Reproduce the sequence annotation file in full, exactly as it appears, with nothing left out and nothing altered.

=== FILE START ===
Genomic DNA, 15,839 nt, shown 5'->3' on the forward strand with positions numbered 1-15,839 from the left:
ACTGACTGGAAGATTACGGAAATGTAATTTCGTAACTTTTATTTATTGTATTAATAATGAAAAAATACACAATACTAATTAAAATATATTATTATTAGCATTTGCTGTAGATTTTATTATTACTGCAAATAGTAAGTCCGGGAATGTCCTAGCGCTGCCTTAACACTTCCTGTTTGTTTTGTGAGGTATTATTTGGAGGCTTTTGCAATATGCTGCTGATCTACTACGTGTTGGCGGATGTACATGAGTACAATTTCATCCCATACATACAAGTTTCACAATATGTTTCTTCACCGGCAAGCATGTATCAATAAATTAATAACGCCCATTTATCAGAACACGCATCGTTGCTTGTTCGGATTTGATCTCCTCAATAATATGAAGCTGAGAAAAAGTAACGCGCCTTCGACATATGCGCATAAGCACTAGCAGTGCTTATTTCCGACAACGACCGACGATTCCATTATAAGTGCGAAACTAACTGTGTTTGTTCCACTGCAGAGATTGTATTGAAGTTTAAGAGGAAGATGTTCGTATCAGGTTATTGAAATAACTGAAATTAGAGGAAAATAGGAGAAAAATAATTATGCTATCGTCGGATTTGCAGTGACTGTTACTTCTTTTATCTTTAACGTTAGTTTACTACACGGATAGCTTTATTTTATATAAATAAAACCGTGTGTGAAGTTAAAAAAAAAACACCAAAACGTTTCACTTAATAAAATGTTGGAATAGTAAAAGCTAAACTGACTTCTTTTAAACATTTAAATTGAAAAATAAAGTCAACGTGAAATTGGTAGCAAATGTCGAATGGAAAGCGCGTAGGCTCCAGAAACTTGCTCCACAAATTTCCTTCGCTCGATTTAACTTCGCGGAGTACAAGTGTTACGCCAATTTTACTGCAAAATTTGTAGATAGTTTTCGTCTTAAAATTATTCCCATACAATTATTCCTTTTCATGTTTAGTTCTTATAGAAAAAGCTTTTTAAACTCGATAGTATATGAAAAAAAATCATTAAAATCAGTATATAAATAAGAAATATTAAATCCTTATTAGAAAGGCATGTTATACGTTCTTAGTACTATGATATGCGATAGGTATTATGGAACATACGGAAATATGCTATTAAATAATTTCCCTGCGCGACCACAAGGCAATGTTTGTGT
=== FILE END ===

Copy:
Genomic DNA, 15,839 nt, shown 5'->3' on the forward strand with positions numbered 1-15,839 from the left:
ACTGACTGGAAGATTACGGAAATGTAATTTCGTAACTTTTATTTATTGTATTAATAATGAAAAAATACACAATACTAATTAAAATATATTATTATTAGCATTTGCTGTAGATTTTATTATTACTGCAAATAGTAAGTCCGGGAATGTCCTAGCGCTGCCTTAACACTTCCTGTTTGTTTTGTGAGGTATTATTTGGAGGCTTTTGCAATATGCTGCTGATCTACTACGTGTTGGCGGATGTACATGAGTACAATTTCATCCCATACATACAAGTTTCACAATATGTTTCTTCACCGGCAAGCATGTATCAATAAATTAATAACGCCCATTTATCAGAACACGCATCGTTGCTTGTTCGGATTTGATCTCCTCAATAATATGAAGCTGAGAAAAAGTAACGCGCCTTCGACATATGCGCATAAGCACTAGCAGTGCTTATTTCCGACAACGACCGACGATTCCATTATAAGTGCGAAACTAACTGTGTTTGTTCCACTGCAGAGATTGTATTGAAGTTTAAGAGGAAGATGTTCGTATCAGGTTATTGAAATAACTGAAATTAGAGGAAAATAGGAGAAAAATAATTATGCTATCGTCGGATTTGCAGTGACTGTTACTTCTTTTATCTTTAACGTTAGTTTACTACACGGATAGCTTTATTTTATATAAATAAAACCGTGTGTGAAGTTAAAAAAAAAACACCAAAACGTTTCACTTAATAAAATGTTGGAATAGTAAAAGCTAAACTGACTTCTTTTAAACATTTAAATTGAAAAATAAAGTCAACGTGAAATTGGTAGCAAATGTCGAATGGAAAGCGCGTAGGCTCCAGAAACTTGCTCCACAAATTTCCTTCGCTCGATTTAACTTCGCGGAGTACAAGTGTTACGCCAATTTTACTGCAAAATTTGTAGATAGTTTTCGTCTTAAAATTATTCCCATACAATTATTCCTTTTCATGTTTAGTTCTTATAGAAAAAGCTTTTTAAACTCGATAGTATATGAAAAAAAATCATTAAAATCAGTATATAAATAAGAAATATTAAATCCTTATTAGAAAGGCATGTTATACGTTCTTAGTACTATGATATGCGATAGGTATTATGGAACATACGGAAATATGCTATTAAATAATTTCCCTGCGCGACCACAAGGCAATGTTTGTGT